Organizations try to anticipate racial troubles
Best briefly describes the activities of the Good Neighbor and Human Relations Councils. In short, these groups tried to anticipate race-related problems and fix them before they matured.
Citing this Excerpt
Oral History Interview with Andrew Best, April 19, 1997. Interview R-0011. Southern Oral History Program Collection (#4007) in the Southern Oral History Program Collection, Southern Historical Collection, Wilson Library, University of North Carolina at Chapel Hill.
Full Text of the Excerpt
- KAREN KRUISE THOMAS:
What kind of activities did the Good Neighbor and Human Relations
- ANDREW BEST:
On the local level, they were supposed to be involved in problem-solving
where disputes or misunderstandings would come up, dealing with the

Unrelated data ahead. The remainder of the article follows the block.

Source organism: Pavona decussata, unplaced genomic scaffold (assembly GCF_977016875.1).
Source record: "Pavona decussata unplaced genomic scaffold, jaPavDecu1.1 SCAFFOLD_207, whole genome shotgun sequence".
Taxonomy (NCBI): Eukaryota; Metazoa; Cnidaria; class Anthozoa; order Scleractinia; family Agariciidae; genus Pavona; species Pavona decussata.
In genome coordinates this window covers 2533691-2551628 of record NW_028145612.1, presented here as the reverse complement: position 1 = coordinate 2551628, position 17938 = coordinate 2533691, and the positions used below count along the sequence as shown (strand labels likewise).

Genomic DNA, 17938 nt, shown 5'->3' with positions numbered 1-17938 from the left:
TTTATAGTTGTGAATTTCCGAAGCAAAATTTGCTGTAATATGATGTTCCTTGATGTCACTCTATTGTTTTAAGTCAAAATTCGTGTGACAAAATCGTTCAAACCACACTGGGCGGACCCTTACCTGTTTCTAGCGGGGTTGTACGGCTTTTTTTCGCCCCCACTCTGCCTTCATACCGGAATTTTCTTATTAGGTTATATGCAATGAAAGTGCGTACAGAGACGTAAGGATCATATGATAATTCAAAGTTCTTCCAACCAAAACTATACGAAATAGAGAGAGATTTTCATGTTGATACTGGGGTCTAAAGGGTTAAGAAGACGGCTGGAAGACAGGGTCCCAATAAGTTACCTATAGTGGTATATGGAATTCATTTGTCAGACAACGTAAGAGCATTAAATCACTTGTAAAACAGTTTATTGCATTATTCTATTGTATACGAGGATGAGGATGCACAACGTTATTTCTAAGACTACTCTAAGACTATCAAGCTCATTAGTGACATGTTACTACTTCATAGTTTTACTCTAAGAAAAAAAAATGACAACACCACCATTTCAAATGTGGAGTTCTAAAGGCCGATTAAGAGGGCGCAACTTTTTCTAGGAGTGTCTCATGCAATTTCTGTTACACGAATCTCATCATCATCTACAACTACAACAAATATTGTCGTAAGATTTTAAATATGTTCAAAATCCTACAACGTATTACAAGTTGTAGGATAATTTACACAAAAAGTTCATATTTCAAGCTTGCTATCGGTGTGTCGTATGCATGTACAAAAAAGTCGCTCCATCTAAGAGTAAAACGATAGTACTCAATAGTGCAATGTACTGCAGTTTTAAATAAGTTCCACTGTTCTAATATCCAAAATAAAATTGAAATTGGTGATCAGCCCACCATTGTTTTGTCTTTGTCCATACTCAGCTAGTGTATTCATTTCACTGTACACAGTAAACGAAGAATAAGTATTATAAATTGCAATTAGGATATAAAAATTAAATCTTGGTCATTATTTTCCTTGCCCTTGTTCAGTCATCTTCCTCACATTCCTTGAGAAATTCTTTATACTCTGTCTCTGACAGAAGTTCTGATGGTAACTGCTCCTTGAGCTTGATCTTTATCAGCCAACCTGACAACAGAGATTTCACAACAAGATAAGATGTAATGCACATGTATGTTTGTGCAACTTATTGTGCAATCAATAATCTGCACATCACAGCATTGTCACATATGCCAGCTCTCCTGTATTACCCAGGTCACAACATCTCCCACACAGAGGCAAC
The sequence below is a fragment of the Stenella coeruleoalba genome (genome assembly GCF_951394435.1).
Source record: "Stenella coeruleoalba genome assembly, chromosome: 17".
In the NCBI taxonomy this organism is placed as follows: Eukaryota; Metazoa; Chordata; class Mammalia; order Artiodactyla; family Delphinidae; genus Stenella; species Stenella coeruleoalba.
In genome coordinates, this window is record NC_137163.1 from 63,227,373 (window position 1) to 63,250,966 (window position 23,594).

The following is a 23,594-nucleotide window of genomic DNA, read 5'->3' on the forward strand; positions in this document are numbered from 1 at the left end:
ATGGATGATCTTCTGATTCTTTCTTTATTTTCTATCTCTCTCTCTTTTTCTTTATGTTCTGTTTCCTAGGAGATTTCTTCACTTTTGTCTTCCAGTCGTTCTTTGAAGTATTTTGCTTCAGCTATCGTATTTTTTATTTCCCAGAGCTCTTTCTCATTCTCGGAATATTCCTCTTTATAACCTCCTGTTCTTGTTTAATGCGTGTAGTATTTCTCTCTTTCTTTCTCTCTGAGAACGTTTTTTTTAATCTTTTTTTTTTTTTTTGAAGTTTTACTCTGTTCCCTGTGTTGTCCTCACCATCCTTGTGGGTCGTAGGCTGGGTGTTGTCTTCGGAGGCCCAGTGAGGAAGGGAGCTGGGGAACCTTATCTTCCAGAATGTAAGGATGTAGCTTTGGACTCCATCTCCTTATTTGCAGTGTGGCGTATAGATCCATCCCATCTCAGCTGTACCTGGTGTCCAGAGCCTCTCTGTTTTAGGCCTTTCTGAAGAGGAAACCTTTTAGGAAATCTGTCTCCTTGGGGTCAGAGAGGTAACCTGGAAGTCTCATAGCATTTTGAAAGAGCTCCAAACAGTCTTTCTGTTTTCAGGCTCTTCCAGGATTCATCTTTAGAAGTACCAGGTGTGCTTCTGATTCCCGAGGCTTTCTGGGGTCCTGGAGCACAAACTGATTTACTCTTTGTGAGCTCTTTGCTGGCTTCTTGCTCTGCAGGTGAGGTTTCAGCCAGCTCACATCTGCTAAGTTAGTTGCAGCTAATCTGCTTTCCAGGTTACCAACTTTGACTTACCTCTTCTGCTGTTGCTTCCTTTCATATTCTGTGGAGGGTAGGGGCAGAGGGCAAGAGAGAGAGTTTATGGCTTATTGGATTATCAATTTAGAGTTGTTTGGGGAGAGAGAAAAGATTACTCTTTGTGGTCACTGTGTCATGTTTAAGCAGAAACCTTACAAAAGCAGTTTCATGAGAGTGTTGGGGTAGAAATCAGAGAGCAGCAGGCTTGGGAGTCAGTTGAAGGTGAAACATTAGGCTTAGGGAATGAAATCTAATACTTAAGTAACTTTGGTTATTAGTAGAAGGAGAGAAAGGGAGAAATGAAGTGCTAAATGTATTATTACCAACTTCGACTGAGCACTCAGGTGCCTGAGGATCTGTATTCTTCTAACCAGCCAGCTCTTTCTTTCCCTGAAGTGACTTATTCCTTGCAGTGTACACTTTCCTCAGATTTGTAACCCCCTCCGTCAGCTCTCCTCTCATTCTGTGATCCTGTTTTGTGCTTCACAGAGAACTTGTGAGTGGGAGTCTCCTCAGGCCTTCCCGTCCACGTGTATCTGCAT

problem of human relations or race relations. Besides trying to cure a
problem that existed, more importantly, they were trying to anticipate
things, and prevent them. So it was two-fold. I had always supported
Jesse Harris, the young man who's been the head of the local
Human Relations Council here in Greenville, and always supported those
activities. After I had moved on out, about six years ago, they
established a Best-Irons Humanitarian award. The first year, they gave
the plaque to me and Dr. Malene [Irons]. Since then, every year
they've had a banquet and picked out somebody in the
community who's done a lot to promote human relations. I say
human relations, because it goes beyond race relations. We're
just as pro doing whatever is right, no matter what race you are.
That's more or less the thrust of what they're
doing now. I served on the state group for about 14 years.